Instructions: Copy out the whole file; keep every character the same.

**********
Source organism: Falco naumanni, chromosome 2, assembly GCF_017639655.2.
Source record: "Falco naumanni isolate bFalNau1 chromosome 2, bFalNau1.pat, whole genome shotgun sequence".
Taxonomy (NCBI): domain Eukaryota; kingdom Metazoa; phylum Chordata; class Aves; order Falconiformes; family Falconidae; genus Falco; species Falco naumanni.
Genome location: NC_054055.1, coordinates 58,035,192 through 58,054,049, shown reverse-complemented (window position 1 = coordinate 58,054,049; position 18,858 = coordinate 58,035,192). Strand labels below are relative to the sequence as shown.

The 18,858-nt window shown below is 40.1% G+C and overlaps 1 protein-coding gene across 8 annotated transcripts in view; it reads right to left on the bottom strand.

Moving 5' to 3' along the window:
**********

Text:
Source organism: Falco naumanni, chromosome 2, assembly GCF_017639655.2.
Source record: "Falco naumanni isolate bFalNau1 chromosome 2, bFalNau1.pat, whole genome shotgun sequence".
Taxonomy (NCBI): domain Eukaryota; kingdom Metazoa; phylum Chordata; class Aves; order Falconiformes; family Falconidae; genus Falco; species Falco naumanni.
Genome location: NC_054055.1, coordinates 58,035,192 through 58,054,049, shown reverse-complemented (window position 1 = coordinate 58,054,049; position 18,858 = coordinate 58,035,192). Strand labels below are relative to the sequence as shown.

The 18,858-nt window shown below is 40.1% G+C and overlaps 1 protein-coding gene across 8 annotated transcripts in view; it reads right to left on the bottom strand.

Moving 5' to 3' along the window: